Ado Campeol Wiki
Ado Campeol Biography
Who is Ado Campeol?
Italy’s father of tiramisù dies aged 93. Restaurateur Ado Campeol launched the coffee-flavoured dessert, which means ‘pick me up’, in 1972. The restaurateur Ado Campeol, nicknamed “the father of Tiramisu” by the Italian media, died at the age of 93. Campeol was the owner of Le Beccherie, a restaurant in Treviso, northern Italy, where the famous dessert was invented by his wife and a chef.
The plate, with cookies soaked in coffee and mascarpone, was added to their menu in 1972, but was never patented by the family.
Since then it has become a staple of Italian cuisine, adapted by chefs around the world.
There have been long-standing disputes over the origin of tiramisu, including claims that it was served as an aphrodisiac in a brothel in the northern Italian city of Trevisio.
However, it is widely accepted that the recipe was developed at the Campeol restaurant in town.
Tiramisu appears to have been invented in the late 1960s or early 1970s, when it was invented by restaurateur Ado Campeol, his wife, and another chef at Le Beccherie, a restaurant in Treviso. The dish was added to their menu in 1972, but was never patented by the family. Specifically, it is claimed that the dish was first created by a pastry chef named Roberto Linguanotto, chef at “Le Beccherie”. Le Beccherie is supposed to have invented it on December 24, 1969.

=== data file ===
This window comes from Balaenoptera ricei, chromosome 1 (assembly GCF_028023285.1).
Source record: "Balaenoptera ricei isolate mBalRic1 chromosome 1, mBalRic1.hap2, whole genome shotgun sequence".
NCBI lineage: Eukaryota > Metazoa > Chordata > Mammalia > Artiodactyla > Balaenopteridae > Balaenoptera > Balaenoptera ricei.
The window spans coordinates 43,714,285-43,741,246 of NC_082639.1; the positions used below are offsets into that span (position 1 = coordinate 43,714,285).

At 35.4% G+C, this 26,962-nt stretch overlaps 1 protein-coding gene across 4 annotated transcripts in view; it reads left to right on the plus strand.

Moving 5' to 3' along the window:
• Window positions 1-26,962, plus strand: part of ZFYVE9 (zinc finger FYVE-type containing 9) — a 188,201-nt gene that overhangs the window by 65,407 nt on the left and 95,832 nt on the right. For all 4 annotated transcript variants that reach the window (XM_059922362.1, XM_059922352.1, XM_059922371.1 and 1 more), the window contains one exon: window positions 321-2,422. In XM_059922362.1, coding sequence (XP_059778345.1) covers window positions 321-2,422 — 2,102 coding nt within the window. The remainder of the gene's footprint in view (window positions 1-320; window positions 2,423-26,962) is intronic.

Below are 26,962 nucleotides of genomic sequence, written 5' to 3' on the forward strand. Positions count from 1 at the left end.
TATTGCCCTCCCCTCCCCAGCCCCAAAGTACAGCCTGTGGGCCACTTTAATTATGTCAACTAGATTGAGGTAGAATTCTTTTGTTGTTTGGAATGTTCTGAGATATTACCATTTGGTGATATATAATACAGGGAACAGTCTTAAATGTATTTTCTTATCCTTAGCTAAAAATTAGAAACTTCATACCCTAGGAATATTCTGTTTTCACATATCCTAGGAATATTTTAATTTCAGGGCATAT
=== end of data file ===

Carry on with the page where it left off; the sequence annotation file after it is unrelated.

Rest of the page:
Tiramisu is sometimes claimed to have aphrodisiac effects and is served in brothels in Treviso. [The word appears in print in Italian in 1980, and in English in 1982. It is mentioned in a 1983 cookbook dedicated to Veneto cuisine.
Recipes called “tiramisu” are unknown in cookbooks prior to the 1960s, although there is evidence of a semi-frozen dessert “Tiremesú” served by the Vetturino restaurant in Pieris, in Friuli Venezia Giulia, since 1938. East may be the origin of the name, while the Tiramisu recipe may have originated as a variation on another layered dessert, Zuppa Inglese. Others claim that it was created in the late 17th century in Siena in honor of Grand Duke Cosimo III. Interest in tiramisu in the United States increased in 1993 when Tom Hanks’ protagonist in the comedy Sleepless in Seattle heard of it alone as something mysterious that modern women loved
Luca Zaia, governor of the Veneto region, was one of those who paid his respects, tweeting that the city had “[lost] another star in its history of food and wine.” Le Beccherie was opened by the Campeol family in 1939, and Campeol took over the business at the end.
According to the dessert’s co-inventor, chef Roberto Linguanotto, the dish was the result of an accident while making vanilla ice cream.
Mr. Linguanotto put some mascarpone cheese in a bowl of eggs and sugar, and after noticing the pleasant taste of the mixture, he told it to Alba, Campeol’s wife.
The couple then perfected the dessert by adding coffee-soaked sponge cakes and dusting them with cocoa, calling it “Tiramisù,” which translates to “pick me up.”
The dish appeared in print in a 1981 edition of Veneto, a local publication dedicated to food and wine, and is now one of Italy’s best-known desserts.
Tiramisu variants include alcohol such as rum or marsala, but the original recipe, certified by the Italian Academy of Cuisine in 2010, did not contain alcohol because it was intended to be suitable for children.
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